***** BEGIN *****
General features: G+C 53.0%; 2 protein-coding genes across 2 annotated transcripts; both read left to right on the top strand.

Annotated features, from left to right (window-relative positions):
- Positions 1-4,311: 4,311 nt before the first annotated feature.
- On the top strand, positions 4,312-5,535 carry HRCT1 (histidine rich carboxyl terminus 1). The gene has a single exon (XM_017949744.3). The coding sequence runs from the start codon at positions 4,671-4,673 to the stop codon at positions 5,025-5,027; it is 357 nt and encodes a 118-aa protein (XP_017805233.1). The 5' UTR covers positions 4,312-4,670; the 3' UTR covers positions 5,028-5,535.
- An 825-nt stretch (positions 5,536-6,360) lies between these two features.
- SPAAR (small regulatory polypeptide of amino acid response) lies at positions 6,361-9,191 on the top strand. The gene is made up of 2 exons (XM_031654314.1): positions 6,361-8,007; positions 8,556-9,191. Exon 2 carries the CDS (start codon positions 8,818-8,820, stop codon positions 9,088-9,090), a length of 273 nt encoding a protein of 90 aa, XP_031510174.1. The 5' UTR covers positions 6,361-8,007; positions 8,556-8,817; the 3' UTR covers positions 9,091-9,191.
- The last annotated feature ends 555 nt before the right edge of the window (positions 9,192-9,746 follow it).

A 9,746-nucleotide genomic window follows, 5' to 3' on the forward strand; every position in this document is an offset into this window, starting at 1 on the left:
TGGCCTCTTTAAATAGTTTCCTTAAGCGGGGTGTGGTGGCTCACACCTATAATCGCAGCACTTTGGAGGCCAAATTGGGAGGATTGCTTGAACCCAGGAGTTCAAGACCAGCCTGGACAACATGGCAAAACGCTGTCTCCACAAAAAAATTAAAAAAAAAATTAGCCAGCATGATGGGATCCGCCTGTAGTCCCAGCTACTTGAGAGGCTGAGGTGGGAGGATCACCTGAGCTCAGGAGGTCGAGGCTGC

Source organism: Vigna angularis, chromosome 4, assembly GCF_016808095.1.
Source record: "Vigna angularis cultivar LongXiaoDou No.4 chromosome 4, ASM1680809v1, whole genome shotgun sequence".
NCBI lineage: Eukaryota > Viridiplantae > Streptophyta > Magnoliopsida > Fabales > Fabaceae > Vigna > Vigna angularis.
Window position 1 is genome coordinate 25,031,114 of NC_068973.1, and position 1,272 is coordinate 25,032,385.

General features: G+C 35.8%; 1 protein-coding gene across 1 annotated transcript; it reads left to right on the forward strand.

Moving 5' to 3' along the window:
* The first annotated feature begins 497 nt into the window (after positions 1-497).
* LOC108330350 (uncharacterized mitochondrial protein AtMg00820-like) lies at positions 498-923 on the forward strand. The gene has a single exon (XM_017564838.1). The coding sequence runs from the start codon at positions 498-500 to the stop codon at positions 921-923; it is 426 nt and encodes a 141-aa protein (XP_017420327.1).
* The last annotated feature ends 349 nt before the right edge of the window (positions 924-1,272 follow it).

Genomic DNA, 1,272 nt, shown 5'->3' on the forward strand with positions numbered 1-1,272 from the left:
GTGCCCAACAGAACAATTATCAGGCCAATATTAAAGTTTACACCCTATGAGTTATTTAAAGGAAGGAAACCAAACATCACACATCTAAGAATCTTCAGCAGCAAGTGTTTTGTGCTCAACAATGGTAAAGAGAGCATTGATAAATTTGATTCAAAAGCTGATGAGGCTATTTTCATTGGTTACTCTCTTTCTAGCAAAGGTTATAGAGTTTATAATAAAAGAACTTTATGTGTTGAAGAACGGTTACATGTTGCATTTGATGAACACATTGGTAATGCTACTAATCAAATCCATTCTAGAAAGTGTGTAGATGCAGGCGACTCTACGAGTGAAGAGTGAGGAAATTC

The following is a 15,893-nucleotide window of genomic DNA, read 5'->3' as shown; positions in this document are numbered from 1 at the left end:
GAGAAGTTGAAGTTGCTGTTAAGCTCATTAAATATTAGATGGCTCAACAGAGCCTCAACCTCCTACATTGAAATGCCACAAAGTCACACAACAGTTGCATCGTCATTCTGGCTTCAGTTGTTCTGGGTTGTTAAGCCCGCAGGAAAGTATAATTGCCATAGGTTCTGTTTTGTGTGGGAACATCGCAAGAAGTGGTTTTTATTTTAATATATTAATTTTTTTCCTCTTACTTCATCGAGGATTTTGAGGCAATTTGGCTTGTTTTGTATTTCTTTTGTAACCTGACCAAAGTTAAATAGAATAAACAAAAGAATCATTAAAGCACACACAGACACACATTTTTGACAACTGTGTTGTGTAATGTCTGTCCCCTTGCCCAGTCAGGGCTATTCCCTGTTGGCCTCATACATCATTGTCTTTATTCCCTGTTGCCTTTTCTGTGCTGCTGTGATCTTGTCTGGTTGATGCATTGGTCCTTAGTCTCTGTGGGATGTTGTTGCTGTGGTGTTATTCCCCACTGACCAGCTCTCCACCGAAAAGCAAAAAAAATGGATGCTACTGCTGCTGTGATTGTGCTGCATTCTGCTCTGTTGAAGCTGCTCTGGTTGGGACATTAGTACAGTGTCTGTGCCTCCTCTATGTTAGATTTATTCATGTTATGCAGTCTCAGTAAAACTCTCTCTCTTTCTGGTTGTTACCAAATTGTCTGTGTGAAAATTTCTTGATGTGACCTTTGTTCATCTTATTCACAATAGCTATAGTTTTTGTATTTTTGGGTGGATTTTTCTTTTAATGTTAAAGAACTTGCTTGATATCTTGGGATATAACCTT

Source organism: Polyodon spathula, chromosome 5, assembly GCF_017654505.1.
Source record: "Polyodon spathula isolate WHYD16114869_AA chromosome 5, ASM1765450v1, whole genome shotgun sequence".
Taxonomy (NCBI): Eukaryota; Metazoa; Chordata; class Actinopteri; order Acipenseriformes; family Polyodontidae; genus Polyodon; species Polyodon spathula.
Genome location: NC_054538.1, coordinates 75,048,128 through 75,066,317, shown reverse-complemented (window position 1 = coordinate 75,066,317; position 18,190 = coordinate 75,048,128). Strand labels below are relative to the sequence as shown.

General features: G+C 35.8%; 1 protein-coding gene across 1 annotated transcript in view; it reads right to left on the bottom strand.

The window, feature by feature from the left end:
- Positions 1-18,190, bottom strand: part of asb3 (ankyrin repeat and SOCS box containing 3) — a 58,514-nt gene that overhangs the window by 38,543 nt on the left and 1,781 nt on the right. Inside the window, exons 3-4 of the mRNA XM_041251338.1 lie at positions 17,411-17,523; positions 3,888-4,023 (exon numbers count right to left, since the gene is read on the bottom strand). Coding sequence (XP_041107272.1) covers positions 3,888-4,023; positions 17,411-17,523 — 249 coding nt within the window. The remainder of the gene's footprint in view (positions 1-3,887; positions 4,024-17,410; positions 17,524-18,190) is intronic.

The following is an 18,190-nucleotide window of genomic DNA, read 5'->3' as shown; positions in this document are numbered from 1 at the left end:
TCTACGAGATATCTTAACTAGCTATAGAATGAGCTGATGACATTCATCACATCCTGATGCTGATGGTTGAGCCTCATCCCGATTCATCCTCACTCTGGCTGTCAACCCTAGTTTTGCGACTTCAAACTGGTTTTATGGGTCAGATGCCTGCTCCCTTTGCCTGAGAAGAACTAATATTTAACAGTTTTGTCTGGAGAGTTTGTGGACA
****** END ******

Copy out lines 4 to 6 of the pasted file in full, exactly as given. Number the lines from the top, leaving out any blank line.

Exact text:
- On the top strand, positions 4,312-5,535 carry HRCT1 (histidine rich carboxyl terminus 1). The gene has a single exon (XM_017949744.3). The coding sequence runs from the start codon at positions 4,671-4,673 to the stop codon at positions 5,025-5,027; it is 357 nt and encodes a 118-aa protein (XP_017805233.1). The 5' UTR covers positions 4,312-4,670; the 3' UTR covers positions 5,028-5,535.
- An 825-nt stretch (positions 5,536-6,360) lies between these two features.
- SPAAR (small regulatory polypeptide of amino acid response) lies at positions 6,361-9,191 on the top strand. The gene is made up of 2 exons (XM_031654314.1): positions 6,361-8,007; positions 8,556-9,191. Exon 2 carries the CDS (start codon positions 8,818-8,820, stop codon positions 9,088-9,090), a length of 273 nt encoding a protein of 90 aa, XP_031510174.1. The 5' UTR covers positions 6,361-8,007; positions 8,556-8,817; the 3' UTR covers positions 9,091-9,191.